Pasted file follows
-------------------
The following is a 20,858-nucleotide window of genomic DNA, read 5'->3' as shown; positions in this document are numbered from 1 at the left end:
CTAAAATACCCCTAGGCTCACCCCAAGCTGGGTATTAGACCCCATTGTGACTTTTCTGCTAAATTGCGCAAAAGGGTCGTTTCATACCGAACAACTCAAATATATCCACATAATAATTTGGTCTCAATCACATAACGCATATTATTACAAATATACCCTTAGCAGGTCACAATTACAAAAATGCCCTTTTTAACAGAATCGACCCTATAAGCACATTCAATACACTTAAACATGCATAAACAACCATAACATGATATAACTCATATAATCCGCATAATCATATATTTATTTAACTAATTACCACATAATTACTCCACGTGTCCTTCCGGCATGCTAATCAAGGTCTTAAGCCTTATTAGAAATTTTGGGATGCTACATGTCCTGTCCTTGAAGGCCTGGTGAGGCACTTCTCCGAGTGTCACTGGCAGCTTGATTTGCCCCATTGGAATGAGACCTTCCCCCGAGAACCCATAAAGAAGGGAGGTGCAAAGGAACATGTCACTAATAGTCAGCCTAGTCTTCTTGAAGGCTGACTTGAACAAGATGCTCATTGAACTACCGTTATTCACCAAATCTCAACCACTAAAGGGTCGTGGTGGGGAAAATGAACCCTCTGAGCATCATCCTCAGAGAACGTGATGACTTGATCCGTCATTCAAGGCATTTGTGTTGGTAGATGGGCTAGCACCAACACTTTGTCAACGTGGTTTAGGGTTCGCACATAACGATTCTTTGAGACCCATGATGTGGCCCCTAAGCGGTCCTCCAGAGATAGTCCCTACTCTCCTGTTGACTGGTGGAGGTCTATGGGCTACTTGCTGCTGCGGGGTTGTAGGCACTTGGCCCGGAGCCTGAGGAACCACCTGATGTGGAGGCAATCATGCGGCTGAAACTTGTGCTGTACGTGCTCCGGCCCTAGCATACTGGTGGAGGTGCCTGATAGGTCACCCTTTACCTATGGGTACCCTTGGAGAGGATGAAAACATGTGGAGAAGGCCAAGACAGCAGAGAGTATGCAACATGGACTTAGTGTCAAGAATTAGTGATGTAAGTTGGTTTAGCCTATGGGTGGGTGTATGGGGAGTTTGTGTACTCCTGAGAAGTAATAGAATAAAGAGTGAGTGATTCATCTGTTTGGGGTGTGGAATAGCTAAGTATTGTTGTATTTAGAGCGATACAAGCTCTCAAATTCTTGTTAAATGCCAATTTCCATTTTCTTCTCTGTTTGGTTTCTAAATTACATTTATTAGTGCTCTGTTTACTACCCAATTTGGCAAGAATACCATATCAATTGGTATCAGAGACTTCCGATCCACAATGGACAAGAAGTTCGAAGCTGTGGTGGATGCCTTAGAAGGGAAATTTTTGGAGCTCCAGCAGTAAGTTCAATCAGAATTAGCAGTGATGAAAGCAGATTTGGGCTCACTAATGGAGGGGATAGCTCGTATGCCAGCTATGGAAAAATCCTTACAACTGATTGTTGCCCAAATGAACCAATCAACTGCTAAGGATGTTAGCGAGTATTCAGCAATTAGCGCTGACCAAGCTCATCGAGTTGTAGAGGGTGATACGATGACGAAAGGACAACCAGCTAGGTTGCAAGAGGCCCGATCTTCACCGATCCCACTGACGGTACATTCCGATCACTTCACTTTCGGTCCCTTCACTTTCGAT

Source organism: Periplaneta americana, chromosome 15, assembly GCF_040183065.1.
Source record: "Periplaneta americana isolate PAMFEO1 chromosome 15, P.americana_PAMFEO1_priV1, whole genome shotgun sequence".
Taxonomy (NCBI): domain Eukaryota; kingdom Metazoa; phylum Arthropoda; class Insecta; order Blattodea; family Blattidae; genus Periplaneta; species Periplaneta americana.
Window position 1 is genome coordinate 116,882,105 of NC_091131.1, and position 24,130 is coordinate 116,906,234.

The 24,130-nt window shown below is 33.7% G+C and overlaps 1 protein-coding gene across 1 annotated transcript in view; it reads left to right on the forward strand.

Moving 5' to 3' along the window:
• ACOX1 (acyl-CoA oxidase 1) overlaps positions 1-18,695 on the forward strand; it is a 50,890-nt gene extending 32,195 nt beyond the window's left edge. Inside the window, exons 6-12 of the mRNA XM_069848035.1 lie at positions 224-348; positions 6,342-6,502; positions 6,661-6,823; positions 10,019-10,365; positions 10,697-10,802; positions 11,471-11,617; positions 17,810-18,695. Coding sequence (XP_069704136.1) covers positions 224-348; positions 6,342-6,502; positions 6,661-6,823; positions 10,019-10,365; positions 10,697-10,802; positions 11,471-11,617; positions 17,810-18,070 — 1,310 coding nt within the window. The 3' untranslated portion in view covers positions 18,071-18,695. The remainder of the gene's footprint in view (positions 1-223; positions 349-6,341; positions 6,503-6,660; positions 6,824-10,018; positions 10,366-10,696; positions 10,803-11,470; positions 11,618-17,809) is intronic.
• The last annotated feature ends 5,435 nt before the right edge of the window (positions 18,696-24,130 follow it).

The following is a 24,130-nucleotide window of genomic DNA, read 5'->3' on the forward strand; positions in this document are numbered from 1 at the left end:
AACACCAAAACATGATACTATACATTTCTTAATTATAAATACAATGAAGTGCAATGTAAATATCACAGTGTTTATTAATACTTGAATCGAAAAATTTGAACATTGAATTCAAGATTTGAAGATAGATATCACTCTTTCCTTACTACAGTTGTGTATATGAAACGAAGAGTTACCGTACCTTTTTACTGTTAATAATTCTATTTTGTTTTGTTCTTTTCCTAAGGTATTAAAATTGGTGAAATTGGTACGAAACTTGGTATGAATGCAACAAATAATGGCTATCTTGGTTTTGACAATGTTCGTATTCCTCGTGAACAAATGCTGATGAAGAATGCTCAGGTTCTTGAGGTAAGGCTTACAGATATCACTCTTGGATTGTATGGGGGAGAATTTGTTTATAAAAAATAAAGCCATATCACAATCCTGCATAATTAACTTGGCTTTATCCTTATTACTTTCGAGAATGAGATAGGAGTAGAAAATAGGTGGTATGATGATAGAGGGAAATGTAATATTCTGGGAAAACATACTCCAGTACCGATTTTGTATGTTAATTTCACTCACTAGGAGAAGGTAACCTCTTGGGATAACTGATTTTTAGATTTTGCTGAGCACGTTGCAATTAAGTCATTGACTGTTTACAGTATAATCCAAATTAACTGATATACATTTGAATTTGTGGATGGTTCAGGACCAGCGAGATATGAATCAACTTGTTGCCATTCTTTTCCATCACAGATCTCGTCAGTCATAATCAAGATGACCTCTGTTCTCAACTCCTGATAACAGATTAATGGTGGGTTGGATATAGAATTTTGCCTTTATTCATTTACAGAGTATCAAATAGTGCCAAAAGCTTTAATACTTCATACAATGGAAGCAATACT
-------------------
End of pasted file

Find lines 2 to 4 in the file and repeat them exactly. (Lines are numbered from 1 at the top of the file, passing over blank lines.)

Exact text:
CTAAAATACCCCTAGGCTCACCCCAAGCTGGGTATTAGACCCCATTGTGACTTTTCTGCTAAATTGCGCAAAAGGGTCGTTTCATACCGAACAACTCAAATATATCCACATAATAATTTGGTCTCAATCACATAACGCATATTATTACAAATATACCCTTAGCAGGTCACAATTACAAAAATGCCCTTTTTAACAGAATCGACCCTATAAGCACATTCAATACACTTAAACATGCATAAACAACCATAACATGATATAACTCATATAATCCGCATAATCATATATTTATTTAACTAATTACCACATAATTACTCCACGTGTCCTTCCGGCATGCTAATCAAGGTCTTAAGCCTTATTAGAAATTTTGGGATGCTACATGTCCTGTCCTTGAAGGCCTGGTGAGGCACTTCTCCGAGTGTCACTGGCAGCTTGATTTGCCCCATTGGAATGAGACCTTCCCCCGAGAACCCATAAAGAAGGGAGGTGCAAAGGAACATGTCACTAATAGTCAGCCTAGTCTTCTTGAAGGCTGACTTGAACAAGATGCTCATTGAACTACCGTTATTCACCAAATCTCAACCACTAAAGGGTCGTGGTGGGGAAAATGAACCCTCTGAGCATCATCCTCAGAGAACGTGATGACTTGATCCGTCATTCAAGGCATTTGTGTTGGTAGATGGGCTAGCACCAACACTTTGTCAACGTGGTTTAGGGTTCGCACATAACGATTCTTTGAGACCCATGATGTGGCCCCTAAGCGGTCCTCCAGAGATAGTCCCTACTCTCCTGTTGACTGGTGGAGGTCTATGGGCTACTTGCTGCTGCGGGGTTGTAGGCACTTGGCCCGGAGCCTGAGGAACCACCTGATGTGGAGGCAATCATGCGGCTGAAACTTGTGCTGTACGTGCTCCGGCCCTAGCATACTGGTGGAGGTGCCTGATAGGTCACCCTTTACCTATGGGTACCCTTGGAGAGGATGAAAACATGTGGAGAAGGCCAAGACAGCAGAGAGTATGCAACATGGACTTAGTGTCAAGAATTAGTGATGTAAGTTGGTTTAGCCTATGGGTGGGTGTATGGGGAGTTTGTGTACTCCTGAGAAGTAATAGAATAAAGAGTGAGTGATTCATCTGTTTGGGGTGTGGAATAGCTAAGTATTGTTGTATTTAGAGCGATACAAGCTCTCAAATTCTTGTTAAATGCCAATTTCCATTTTCTTCTCTGTTTGGTTTCTAAATTACATTTATTAGTGCTCTGTTTACTACCCAATTTGGCAAGAATACCATATCAATTGGTATCAGAGACTTCCGATCCACAATGGACAAGAAGTTCGAAGCTGTGGTGGATGCCTTAGAAGGGAAATTTTTGGAGCTCCAGCAGTAAGTTCAATCAGAATTAGCAGTGATGAAAGCAGATTTGGGCTCACTAATGGAGGGGATAGCTCGTATGCCAGCTATGGAAAAATCCTTACAACTGATTGTTGCCCAAATGAACCAATCAACTGCTAAGGATGTTAGCGAGTATTCAGCAATTAGCGCTGACCAAGCTCATCGAGTTGTAGAGGGTGATACGATGACGAAAGGACAACCAGCTAGGTTGCAAGAGGCCCGATCTTCACCGATCCCACTGACGGTACATTCCGATCACTTCACTTTCGGTCCCTTCACTTTCGAT

Source organism: Periplaneta americana, chromosome 15, assembly GCF_040183065.1.
Source record: "Periplaneta americana isolate PAMFEO1 chromosome 15, P.americana_PAMFEO1_priV1, whole genome shotgun sequence".